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China Expects its U.S. Agricultural Imports to Fall Sharply

BEIJING, Aug 10 (Reuters) - China's imports of U.S. agricultural products will fall sharply once Beijing implements retaliatory trade measures and the country is able to cover its demand for cooking oil and animal feed, vice agriculture minister Han Jun said on Friday.

The trade dispute will have a limited impact on China's agriculture sector, but hit its U.S. counterparts harder, Han Jun was quoted by state radio as saying.

"Relevant departments are fully prepared after meticulous studies and China is fully capable of ensuring domestic demand for cooking oil and protein-based animal feed be covered."

One solution is to boost imports from other exporters such as Brazil, and soymeal could easily be substituted by animal feeds made from other seeds, Han added.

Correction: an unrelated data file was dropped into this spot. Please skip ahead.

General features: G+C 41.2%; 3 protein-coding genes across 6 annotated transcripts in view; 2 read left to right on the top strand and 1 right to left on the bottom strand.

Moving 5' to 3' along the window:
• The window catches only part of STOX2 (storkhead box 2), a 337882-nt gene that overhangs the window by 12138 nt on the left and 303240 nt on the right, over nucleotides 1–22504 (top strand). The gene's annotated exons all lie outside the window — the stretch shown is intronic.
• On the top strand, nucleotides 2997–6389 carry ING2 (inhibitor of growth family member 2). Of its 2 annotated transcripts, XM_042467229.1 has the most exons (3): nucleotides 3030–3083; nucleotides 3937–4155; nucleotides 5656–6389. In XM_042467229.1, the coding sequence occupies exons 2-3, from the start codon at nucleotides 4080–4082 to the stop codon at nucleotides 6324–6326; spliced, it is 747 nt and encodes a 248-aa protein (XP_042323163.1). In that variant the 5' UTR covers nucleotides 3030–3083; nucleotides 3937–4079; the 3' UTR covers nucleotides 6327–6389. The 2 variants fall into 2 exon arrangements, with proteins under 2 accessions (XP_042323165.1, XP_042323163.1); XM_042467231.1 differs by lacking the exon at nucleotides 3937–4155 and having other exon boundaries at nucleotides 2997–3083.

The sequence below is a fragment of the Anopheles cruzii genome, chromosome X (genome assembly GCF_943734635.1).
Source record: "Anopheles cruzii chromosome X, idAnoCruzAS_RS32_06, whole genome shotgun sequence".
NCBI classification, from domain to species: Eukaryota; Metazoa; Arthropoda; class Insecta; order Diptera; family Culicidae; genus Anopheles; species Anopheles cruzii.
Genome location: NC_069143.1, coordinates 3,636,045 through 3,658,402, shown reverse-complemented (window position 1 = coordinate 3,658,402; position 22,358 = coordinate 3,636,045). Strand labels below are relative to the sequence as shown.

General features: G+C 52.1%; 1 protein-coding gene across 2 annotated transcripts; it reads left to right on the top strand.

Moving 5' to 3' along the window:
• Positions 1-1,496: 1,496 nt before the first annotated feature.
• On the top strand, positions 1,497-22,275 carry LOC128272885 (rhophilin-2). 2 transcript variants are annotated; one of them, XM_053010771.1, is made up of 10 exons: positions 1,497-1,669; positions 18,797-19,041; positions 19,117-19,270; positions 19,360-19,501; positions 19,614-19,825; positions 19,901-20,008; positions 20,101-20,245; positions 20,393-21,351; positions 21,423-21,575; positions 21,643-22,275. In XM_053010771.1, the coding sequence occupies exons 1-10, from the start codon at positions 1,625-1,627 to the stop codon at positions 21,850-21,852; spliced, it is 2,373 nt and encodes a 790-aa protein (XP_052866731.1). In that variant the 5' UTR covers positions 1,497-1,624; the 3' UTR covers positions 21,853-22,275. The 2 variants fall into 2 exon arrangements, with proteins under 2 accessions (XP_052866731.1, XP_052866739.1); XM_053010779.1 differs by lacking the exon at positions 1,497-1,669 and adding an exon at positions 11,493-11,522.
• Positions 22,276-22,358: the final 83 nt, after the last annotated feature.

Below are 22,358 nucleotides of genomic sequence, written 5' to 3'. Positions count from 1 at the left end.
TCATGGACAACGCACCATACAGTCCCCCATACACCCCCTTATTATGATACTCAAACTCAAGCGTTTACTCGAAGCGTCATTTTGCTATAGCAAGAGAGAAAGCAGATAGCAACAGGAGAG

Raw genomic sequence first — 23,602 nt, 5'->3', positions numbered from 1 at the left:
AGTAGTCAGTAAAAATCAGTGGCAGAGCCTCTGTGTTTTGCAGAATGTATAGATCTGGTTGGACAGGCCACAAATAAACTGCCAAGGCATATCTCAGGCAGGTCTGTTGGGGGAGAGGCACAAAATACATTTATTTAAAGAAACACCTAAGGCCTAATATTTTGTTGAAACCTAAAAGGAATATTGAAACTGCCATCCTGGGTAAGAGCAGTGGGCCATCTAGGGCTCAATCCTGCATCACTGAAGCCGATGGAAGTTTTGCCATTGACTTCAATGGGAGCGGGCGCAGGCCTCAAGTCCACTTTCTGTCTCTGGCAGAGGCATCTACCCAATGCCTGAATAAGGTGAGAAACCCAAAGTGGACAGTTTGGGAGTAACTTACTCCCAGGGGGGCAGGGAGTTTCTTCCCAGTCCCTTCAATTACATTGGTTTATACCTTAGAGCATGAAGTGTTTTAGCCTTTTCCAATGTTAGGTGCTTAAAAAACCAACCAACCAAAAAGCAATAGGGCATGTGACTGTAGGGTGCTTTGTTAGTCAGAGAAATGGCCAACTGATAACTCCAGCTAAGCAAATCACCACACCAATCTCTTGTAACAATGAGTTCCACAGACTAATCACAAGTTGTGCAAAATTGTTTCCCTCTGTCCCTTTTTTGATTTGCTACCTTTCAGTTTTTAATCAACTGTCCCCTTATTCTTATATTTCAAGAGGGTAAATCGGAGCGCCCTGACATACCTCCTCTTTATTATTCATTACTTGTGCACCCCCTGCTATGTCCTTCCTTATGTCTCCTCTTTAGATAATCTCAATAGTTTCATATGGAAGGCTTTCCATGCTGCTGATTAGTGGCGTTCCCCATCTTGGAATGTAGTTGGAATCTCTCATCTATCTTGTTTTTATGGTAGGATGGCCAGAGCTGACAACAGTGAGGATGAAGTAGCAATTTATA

China, the world's top agricultural products importer, has an annual shortfall of 90 million tonnes of soybeans and the U.S. supplies a third of China's total imports.

Soybeans are processed to make cooking oil and animal feed.

Beijing started levying an additional 25 percent tariff on U.S. beans on July 6 in retaliation for a similar move by Washington in the tit-for-tat trade war. (Reporting by Beijing monitoring team, Writing by Yawen Chen and Chen Aizhu; Editing by Kim Coghill)

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